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When to use a legal specialist for probate

It can be expensive to use a probate specialist or lawyer. Find out how much they charge, when to consider using a specialist and how to find one.

Should I use a probate specialist?

While there are some situations when you might need an expert (more details below), a relative or friend often takes on the job of executor to get probate themselves.

It’s often easier than people expect and can save thousands of pounds.

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When do I need a probate specialist?

A probate specialist might be a solicitor or an accountant.

You might want to think about using a probate specialist if:

  • the value of the estate is over the Inheritance Tax threshold and the estate is still earning a regular income where there are complicated taxes due. The threshold for the 2021/22 tax year is £325,000. 
  • the deceased died without a will, and it’s a complicated estate to sort out
  • there are doubts about the validity of the will
  • the deceased had dependants who were deliberately left out of the will, but who might want to make a claim on the estate
  • the estate has complex arrangements, such as assets held in a trust
  • the estate is bankrupt (also known as insolvent)
  • the estate is bankrupt
  • the estate includes foreign property or foreign assets
  • the deceased lived outside the UK for tax purposes.

How much do probate services cost?

Some probate specialists and solicitors charge an hourly rate, while others charge a fee that’s a percentage of the value of the estate.

This fee is usually calculated as between 1% to 5% of the value of the estate, plus VAT.

The table below is an example of how much you could end up paying for their service. This total doesn’t include court or application fees, so the final bill will probably be higher.

Value of estate
Fees
VAT
Total payable

£100,000

£1,000 (1% of estate value)

£200

£1,200

£100,000

£5,000 (5% of estate value)

£1,000

£6,000

Some probate specialists charge both an hourly rate and a percentage fee. But this doesn’t always mean they’re more expensive.

There are also a few probate specialist companies that charge a fixed fee for their services. They base it on an estimate of the volume of work involved. These companies claim to be cheaper than a traditional solicitor or accountant.

Most banks also offer probate and estate administration services. However, these services are often more expensive than using a solicitor or a specialist company.

You can get more information on probate specialists’ fees on The Gazette – Official Public Record website

Finding a probate solicitor or specialist

If you decide to use a probate specialist, it can be easier to use the solicitor that drew up the will or stored it.

But you don’t have to use them – you can shop around for another solicitor or specialist accountant.

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Directories of probate specialists

Use the links below to find a probate accountant or a solicitor:

Things to watch out for

Here’s a list of things to consider or watch out for when dealing with a probate specialist.

1. Rough estimate versus final bill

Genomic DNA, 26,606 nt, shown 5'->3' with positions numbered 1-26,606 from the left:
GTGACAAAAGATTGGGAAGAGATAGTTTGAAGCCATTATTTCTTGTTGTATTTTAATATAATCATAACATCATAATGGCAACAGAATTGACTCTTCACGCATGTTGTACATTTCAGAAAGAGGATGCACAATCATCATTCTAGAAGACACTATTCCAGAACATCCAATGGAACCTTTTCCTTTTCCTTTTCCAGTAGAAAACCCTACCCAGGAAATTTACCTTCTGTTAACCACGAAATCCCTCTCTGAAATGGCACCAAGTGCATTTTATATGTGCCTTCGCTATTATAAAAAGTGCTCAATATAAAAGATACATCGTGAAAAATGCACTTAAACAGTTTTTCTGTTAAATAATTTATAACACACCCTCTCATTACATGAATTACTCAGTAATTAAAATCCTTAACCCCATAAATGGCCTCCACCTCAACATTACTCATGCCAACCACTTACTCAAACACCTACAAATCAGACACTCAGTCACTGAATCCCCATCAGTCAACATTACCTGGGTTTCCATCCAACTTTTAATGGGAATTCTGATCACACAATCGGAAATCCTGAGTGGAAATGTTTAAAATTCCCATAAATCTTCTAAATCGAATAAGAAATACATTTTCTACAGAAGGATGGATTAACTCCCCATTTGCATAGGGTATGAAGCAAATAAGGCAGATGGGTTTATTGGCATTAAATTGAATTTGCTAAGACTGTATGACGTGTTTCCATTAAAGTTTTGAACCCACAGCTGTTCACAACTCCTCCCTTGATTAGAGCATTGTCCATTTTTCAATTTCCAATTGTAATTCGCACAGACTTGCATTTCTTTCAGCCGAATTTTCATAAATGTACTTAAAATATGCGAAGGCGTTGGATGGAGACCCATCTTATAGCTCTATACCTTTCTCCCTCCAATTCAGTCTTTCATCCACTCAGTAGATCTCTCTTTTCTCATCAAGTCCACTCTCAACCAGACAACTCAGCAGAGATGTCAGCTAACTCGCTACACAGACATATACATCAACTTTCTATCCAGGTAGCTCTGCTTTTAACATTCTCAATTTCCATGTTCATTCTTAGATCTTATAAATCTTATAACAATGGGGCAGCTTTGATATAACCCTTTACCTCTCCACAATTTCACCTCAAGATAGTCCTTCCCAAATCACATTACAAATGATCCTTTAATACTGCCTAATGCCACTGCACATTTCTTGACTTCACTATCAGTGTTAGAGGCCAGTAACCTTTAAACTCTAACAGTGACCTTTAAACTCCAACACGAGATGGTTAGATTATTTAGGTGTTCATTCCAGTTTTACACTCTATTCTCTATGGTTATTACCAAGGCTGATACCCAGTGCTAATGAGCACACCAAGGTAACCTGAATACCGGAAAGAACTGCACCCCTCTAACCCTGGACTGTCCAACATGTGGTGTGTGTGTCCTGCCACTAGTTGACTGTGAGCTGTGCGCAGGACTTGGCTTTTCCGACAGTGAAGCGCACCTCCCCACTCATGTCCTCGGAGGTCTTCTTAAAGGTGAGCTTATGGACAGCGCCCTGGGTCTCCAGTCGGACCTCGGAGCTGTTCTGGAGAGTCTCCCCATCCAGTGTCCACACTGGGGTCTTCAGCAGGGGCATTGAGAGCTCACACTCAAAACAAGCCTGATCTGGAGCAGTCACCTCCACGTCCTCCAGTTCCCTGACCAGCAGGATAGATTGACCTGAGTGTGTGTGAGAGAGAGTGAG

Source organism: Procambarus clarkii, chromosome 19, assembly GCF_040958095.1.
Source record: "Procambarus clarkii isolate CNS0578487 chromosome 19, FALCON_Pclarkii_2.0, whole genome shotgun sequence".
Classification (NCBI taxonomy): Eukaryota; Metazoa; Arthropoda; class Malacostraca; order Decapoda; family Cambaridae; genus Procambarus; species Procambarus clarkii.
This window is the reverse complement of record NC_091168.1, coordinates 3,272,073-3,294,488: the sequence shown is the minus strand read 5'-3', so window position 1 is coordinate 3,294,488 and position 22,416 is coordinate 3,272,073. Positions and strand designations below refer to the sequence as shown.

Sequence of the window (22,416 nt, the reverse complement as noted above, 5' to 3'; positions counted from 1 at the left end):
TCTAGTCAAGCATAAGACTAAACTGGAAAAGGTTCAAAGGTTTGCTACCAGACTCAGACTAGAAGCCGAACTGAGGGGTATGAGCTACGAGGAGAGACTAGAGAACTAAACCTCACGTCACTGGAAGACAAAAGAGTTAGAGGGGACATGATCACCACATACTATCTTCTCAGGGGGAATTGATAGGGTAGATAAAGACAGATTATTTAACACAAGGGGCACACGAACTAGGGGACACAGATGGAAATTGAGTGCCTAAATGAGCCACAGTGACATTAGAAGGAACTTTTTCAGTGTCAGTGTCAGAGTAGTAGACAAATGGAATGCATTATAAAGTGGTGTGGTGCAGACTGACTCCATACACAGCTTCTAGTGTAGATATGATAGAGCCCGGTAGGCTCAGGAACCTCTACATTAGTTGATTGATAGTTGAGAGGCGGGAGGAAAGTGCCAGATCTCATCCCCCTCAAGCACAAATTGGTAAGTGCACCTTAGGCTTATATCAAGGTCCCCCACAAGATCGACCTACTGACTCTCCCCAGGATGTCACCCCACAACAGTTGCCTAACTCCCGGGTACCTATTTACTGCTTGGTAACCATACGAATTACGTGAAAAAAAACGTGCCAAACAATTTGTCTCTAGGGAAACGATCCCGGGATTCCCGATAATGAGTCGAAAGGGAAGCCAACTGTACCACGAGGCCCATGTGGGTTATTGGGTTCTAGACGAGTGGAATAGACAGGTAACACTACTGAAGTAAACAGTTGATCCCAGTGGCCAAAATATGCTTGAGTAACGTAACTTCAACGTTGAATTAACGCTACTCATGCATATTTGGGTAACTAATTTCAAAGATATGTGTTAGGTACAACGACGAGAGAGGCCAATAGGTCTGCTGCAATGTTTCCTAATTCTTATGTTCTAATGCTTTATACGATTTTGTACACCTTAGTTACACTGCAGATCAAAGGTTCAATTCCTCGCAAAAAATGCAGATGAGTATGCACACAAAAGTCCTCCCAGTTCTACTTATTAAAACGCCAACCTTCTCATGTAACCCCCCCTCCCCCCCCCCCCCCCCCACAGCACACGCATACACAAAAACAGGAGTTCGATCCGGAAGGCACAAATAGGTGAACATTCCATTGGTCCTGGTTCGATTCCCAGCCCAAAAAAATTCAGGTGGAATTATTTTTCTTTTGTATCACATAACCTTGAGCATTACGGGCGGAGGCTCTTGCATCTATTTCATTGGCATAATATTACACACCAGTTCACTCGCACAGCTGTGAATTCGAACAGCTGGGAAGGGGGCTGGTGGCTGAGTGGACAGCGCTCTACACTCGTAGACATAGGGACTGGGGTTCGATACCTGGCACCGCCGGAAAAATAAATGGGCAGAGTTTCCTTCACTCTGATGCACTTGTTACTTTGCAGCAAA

Many probate specialists are reluctant to give you a ‘binding’ estimate of their fees, giving you a ‘ballpark figure’ instead. If they give a ballpark figure, expect this to increase as the work progresses.

Some firms will ask you for more detailed information at the start about what you’ll need them to do, before they accept the work. This allows them to get a more accurate picture of the work involved and quote a fee accordingly. As a result, the final bill is less likely to differ too much from their quote.

2. Third party costs (disbursement costs) and service extras

There are some fees (known as disbursement costs) that you’ll have to pay as part of getting probate.

For example, the probate application fee or getting certified copies of certain documents.

With some estates, it’s sometimes necessary to sell off assets, such as property, when sorting out the estate.

This means there’ll be extra valuation and conveyancing fees on top of the quote you get.

Remember to ask how much the disbursement fees are, and also for a clear rate for these extra services.

3. Payment in stages and VAT

As the work progresses, many probate specialists expect payment at certain stages.

Some of these payments are for their services up to that stage, while others are for disbursement fees.

Before you agree to hire them, make sure that they clearly explain when payment is due and for how much.

You’ll also need to factor in VAT, if it isn’t included in the quote. The 20% VAT charge might increase the bill by quite a bit.

4. Bank as a co-executor

If the person who died used a bank to draw up their will and appointed them as a co-executor, they might suggest they act as a professional executor and carry out probate.

In fact, in the past some have tried to insist on this.

With this arrangement, the bank tends to charge a percentage of the value of the estate for their services.

In some estates, this could mean tens of thousands of pounds in service fees.

You could ask the bank to step down as executor, with the agreement of all beneficiaries.

But if the bank refuses to renounce its role, you might have to apply to the court to remove them.

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